What sort of injuries and illnesses are compensated under the scheme?
A whole range of illnesses, injuries and disorders are covered under the Armed Forces Compensation Scheme (AFCS), including mental and psychological injuries and conditions, infections diseases and injuries that are specifically related to military service, such as blast injuries.
How are awards calculated?
The AFCS uses a tariff system across nine injury categories with 15 levels of awards, reflecting the severity of the injury, level 1 being the most serious. Where more than one injury is sustained the AFCS has specific rules for calculating the lump sum payable.
- Injury, wounds and scarring
- Mental disorders
- Physical disorders (illnesses and infectious diseases)
- Neurological disorders
- Fractures and dislocations
- Musculoskeletal disorders
|Tariff award level||Amount|
What if I have suffered more than one injury?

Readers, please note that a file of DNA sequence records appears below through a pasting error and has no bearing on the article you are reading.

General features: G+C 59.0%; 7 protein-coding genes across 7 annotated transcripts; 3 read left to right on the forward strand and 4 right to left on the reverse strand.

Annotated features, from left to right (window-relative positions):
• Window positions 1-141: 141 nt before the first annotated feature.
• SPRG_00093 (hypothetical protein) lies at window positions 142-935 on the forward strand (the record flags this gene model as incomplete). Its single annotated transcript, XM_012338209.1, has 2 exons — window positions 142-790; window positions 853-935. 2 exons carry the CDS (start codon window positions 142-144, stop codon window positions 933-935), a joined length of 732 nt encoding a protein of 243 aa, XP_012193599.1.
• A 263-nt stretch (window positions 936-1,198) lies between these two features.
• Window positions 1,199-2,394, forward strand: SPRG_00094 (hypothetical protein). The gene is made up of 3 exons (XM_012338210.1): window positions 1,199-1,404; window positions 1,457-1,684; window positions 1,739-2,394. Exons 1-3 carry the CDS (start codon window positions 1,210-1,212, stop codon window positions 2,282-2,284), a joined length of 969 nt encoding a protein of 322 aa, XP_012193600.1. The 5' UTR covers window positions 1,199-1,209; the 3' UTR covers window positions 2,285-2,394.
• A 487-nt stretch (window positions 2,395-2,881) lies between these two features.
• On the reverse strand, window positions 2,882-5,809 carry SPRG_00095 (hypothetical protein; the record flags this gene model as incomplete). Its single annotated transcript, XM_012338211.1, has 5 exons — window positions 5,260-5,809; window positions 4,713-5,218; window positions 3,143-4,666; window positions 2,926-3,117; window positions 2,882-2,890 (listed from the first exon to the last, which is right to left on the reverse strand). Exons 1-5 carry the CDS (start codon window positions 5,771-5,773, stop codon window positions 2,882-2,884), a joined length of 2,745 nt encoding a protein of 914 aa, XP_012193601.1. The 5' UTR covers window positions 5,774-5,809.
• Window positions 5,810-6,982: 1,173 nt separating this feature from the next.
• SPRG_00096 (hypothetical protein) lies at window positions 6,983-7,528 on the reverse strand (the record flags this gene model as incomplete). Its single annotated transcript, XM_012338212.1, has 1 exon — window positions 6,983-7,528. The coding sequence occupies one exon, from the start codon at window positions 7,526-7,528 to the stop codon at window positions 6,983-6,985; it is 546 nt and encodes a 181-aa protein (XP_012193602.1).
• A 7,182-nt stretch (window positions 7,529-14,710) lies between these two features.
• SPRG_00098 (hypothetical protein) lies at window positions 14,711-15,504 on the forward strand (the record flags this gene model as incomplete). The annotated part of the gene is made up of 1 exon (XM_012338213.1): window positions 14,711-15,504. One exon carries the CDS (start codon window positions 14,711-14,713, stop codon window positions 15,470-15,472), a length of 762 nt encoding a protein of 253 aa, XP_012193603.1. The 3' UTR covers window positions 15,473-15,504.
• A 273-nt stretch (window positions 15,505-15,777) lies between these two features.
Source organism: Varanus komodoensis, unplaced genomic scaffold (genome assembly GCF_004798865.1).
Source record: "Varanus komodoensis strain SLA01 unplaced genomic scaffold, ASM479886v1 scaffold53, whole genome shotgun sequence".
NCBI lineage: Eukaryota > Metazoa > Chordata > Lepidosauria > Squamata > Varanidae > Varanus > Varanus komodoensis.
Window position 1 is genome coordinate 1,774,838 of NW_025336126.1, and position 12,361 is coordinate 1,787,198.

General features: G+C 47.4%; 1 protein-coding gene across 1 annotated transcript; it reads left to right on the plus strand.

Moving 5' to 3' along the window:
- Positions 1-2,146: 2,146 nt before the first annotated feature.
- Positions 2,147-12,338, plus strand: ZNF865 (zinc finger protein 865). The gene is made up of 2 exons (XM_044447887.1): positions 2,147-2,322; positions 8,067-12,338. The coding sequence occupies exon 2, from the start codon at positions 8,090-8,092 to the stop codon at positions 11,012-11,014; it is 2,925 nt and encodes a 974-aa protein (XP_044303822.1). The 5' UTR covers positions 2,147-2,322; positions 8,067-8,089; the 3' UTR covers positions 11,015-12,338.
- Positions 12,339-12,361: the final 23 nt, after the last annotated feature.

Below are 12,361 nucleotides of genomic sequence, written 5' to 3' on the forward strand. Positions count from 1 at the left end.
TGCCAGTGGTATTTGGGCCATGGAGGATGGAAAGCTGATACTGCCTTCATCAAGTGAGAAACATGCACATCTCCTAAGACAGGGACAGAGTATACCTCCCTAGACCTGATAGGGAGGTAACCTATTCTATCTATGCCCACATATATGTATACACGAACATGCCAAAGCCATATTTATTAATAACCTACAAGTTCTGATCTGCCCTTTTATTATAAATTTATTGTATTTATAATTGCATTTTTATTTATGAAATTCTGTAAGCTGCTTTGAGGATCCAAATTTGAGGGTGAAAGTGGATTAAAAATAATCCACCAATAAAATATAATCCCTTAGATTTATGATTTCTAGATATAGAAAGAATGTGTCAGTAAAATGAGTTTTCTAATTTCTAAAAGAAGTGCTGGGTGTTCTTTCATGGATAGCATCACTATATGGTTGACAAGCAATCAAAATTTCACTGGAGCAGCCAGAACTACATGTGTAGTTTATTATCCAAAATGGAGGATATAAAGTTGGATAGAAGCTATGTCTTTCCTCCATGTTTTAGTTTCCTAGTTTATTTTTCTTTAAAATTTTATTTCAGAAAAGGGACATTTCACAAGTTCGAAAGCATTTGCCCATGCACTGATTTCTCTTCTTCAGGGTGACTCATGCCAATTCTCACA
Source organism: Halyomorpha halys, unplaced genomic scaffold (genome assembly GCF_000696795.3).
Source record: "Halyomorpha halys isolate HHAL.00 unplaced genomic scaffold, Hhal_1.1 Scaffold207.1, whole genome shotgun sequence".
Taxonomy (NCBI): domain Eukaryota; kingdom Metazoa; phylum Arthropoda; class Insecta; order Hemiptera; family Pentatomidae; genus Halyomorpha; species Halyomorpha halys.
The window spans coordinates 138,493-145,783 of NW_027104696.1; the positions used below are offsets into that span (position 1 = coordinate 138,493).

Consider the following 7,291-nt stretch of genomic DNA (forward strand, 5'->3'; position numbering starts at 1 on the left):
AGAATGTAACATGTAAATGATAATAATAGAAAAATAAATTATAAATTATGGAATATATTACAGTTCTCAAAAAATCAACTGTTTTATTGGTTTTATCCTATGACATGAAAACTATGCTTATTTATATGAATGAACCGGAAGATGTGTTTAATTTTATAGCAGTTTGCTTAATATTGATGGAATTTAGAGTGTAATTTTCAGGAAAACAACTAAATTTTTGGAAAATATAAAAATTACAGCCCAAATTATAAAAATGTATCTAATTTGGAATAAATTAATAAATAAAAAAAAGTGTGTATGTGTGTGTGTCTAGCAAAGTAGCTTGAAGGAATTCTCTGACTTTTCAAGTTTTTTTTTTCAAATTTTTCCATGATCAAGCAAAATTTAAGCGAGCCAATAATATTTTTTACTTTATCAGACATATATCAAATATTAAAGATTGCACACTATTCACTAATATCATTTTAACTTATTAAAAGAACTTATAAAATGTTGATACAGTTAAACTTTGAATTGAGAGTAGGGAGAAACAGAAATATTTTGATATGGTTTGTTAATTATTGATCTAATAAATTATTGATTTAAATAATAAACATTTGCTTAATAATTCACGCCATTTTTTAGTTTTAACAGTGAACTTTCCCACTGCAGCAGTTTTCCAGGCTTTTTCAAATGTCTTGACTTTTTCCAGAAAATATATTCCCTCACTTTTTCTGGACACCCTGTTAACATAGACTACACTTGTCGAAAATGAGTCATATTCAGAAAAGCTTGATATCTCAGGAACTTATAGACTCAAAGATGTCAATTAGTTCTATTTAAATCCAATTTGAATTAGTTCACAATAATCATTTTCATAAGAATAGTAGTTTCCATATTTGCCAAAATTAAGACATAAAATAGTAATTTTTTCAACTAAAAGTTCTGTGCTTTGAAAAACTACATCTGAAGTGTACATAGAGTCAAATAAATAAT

Where more than one injury or illness has been sustained, the scheme has a method for calculating the lump sum award in a manner that reflects this. It is not as straightforward as just adding the injuries together. Where multiple injuries have been sustained they will be assigned one of three categories. The schemes body zoning system also comes into play here as well. The multiple injury category then determines how lump sum awards are calculated to produce an overall lump sum.
Any lump sum award for multiple injuries cannot exceed the maximum level 1 award of £650,000.
As expert solicitors we will be able to calculate the likely award using the schemes rules and also check that any calculation made by the decision maker is accurate.
Some types of injuries attract a supplementary award in addition to the lump sum payment if certain conditions are met. A supplementary award of £60,000 is payable where the injury results in incontinence, impotence, infertility or disfigurement to external genitalia. The loss or removal of a kidney attracts a supplementary award of £40,000. Smaller supplementary awards are also available in the case of open fractures, fractures accompanied by acute compartmental syndrome and blast injuries resulting in the perforation of an ear.